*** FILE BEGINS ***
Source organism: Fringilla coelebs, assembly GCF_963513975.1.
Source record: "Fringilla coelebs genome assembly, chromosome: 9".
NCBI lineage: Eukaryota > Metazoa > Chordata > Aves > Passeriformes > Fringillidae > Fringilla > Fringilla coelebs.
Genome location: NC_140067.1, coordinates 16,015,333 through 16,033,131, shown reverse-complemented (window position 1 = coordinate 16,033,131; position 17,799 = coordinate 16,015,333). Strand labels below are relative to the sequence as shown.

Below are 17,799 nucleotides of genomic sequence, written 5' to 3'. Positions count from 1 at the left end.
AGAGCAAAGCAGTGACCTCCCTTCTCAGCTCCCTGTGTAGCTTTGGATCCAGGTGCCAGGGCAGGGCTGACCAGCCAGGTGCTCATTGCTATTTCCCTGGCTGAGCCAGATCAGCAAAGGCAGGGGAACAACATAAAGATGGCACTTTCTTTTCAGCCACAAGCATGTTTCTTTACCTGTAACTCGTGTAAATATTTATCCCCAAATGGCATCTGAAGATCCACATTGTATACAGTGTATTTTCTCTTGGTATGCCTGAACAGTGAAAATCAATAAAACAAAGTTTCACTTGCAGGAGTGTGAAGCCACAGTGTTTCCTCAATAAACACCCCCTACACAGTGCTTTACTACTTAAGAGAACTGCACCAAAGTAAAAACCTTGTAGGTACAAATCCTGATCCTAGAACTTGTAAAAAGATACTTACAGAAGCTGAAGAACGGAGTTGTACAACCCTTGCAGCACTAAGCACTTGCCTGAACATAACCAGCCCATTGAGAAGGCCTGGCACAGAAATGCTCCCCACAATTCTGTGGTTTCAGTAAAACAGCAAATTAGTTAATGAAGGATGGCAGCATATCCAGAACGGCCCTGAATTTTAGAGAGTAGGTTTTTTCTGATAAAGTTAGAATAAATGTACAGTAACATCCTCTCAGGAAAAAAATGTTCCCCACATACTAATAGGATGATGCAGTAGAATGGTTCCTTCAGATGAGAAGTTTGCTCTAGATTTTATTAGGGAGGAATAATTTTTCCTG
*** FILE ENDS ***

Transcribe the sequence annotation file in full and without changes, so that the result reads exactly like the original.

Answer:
Source organism: Fringilla coelebs, assembly GCF_963513975.1.
Source record: "Fringilla coelebs genome assembly, chromosome: 9".
NCBI lineage: Eukaryota > Metazoa > Chordata > Aves > Passeriformes > Fringillidae > Fringilla > Fringilla coelebs.
Genome location: NC_140067.1, coordinates 16,015,333 through 16,033,131, shown reverse-complemented (window position 1 = coordinate 16,033,131; position 17,799 = coordinate 16,015,333). Strand labels below are relative to the sequence as shown.

Below are 17,799 nucleotides of genomic sequence, written 5' to 3'. Positions count from 1 at the left end.
AGAGCAAAGCAGTGACCTCCCTTCTCAGCTCCCTGTGTAGCTTTGGATCCAGGTGCCAGGGCAGGGCTGACCAGCCAGGTGCTCATTGCTATTTCCCTGGCTGAGCCAGATCAGCAAAGGCAGGGGAACAACATAAAGATGGCACTTTCTTTTCAGCCACAAGCATGTTTCTTTACCTGTAACTCGTGTAAATATTTATCCCCAAATGGCATCTGAAGATCCACATTGTATACAGTGTATTTTCTCTTGGTATGCCTGAACAGTGAAAATCAATAAAACAAAGTTTCACTTGCAGGAGTGTGAAGCCACAGTGTTTCCTCAATAAACACCCCCTACACAGTGCTTTACTACTTAAGAGAACTGCACCAAAGTAAAAACCTTGTAGGTACAAATCCTGATCCTAGAACTTGTAAAAAGATACTTACAGAAGCTGAAGAACGGAGTTGTACAACCCTTGCAGCACTAAGCACTTGCCTGAACATAACCAGCCCATTGAGAAGGCCTGGCACAGAAATGCTCCCCACAATTCTGTGGTTTCAGTAAAACAGCAAATTAGTTAATGAAGGATGGCAGCATATCCAGAACGGCCCTGAATTTTAGAGAGTAGGTTTTTTCTGATAAAGTTAGAATAAATGTACAGTAACATCCTCTCAGGAAAAAAATGTTCCCCACATACTAATAGGATGATGCAGTAGAATGGTTCCTTCAGATGAGAAGTTTGCTCTAGATTTTATTAGGGAGGAATAATTTTTCCTG